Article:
E-nnovation Germany | The Newsletter for the German Center for Research and Innovation New York

Issue 5, August 2010
bulletSmart Energy for a Brighter Future
bulletInterview: Talking about the Super Grid
bulletInnovation: Smart Energy Storage Solutions
bulletE-Mobility Tailored to the Needs and Priorities of Urbanities
bulletYes, You Can... Advance Your Research Career with a European Grant
Smart Energy for a Brighter Future 
This summer thousands of New Yorkers were affected again by brownouts and blackouts: According to a recent CNN-article, throughout New York City, about 52,000 of ConEd's 3.2 million customers lost power during July's heat wave. With temperatures soaring and air conditioning at maximum capacity, it is not surprising that the energy supply system overloaded. To prevent future energy shortages and outages, energy experts believe that a national smart grid system would avert blackouts and save billions of dollars.
As scientists and governments are searching for sustainable, clean, and cost-optimized solutions for today's growing electrical demands, smart grids have become a part of energy production and distribution plans. In 1997, the German scientist Gregor Czisch, for example, started to search for an ecologic, economic, and socially responsible method for electricity exclusively from renewable energies. In the GCRI-Interview, he talks about developing a proposal for a North American super grid scenario, and how the U.S. would benefit from such a concept.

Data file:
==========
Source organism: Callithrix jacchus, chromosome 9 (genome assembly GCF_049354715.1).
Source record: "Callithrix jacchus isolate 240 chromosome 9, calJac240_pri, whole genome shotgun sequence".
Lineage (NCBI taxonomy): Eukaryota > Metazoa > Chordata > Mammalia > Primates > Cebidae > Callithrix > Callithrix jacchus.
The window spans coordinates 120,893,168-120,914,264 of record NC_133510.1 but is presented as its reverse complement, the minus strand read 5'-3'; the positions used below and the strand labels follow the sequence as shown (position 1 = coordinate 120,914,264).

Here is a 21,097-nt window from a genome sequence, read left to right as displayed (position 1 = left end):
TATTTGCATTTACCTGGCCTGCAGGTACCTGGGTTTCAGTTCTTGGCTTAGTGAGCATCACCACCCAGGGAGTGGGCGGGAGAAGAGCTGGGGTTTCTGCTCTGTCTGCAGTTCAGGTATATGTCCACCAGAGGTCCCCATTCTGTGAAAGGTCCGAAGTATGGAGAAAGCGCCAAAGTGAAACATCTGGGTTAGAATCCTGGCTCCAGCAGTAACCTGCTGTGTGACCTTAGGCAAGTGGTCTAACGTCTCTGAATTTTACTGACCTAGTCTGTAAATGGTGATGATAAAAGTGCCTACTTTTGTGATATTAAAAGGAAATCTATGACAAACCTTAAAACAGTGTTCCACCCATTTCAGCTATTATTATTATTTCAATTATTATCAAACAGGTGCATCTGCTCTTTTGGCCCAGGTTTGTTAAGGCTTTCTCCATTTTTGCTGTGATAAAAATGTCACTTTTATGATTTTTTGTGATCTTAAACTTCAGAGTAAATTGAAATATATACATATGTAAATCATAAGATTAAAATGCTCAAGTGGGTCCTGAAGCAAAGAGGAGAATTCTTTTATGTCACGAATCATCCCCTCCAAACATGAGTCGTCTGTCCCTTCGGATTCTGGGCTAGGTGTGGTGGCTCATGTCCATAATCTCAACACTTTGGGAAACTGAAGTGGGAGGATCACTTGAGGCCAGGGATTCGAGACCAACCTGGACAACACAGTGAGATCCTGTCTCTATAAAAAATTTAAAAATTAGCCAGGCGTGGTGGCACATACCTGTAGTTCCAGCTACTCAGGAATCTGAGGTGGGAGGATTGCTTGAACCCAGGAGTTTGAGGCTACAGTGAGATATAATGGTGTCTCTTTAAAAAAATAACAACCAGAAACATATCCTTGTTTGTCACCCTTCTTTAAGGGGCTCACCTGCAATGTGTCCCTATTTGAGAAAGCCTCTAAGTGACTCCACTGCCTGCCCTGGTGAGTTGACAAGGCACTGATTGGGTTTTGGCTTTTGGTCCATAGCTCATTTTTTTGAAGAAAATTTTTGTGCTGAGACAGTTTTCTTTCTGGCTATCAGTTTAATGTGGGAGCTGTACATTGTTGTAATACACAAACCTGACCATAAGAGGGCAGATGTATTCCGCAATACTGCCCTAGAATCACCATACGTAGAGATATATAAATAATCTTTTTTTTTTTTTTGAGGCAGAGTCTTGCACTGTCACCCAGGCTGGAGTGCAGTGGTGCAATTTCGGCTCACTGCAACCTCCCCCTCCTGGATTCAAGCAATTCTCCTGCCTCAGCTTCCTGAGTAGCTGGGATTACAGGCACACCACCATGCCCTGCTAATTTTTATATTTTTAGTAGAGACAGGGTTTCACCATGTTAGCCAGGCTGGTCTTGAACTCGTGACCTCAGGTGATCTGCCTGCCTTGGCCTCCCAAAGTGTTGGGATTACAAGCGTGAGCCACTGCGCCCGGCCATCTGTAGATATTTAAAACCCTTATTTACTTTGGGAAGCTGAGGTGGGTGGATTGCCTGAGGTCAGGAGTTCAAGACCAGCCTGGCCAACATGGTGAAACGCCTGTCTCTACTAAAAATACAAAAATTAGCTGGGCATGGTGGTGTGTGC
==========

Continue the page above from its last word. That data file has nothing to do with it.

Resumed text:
2010 is Germany's science year of energy. The GCRI is, therefore, focusing two E-NNOVATION Germany issues and events on smart energy. In November, for example, we will, in cooperation with the German American Chambers of Commerce, host a panel discussion on "Focus: Smart Grid." For more information, please send us an e-mail.   

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Dr. Czisch_Interview

Interview: Talking about the Super Grid 
The German scientist and energy expert Dr. Gregor Czisch has been researching scenarios and structures for a cost-optimized renewable energy supply since 1997. During his work in the R&D division Information and Energy Economy at the Institute for Solar Energy Supply Techniques (ISET) and at the Institute for Electrical Energy Technology/Rational Energy Conversion (IEE-RE) at the University of Kassel, he worked on potential analyses for renewable energies, simulating their production behaviour, conceptualizing energy transport systems and developing scenarios for a CO2-neutral electricity supply. This work resulted, among other things, in a dissertation entitled "Scenarios for a Future Electricity Supply - Cost-Optimized Approaches to Supplying Europe and its Neighbours with Electricity from Renewable Energies."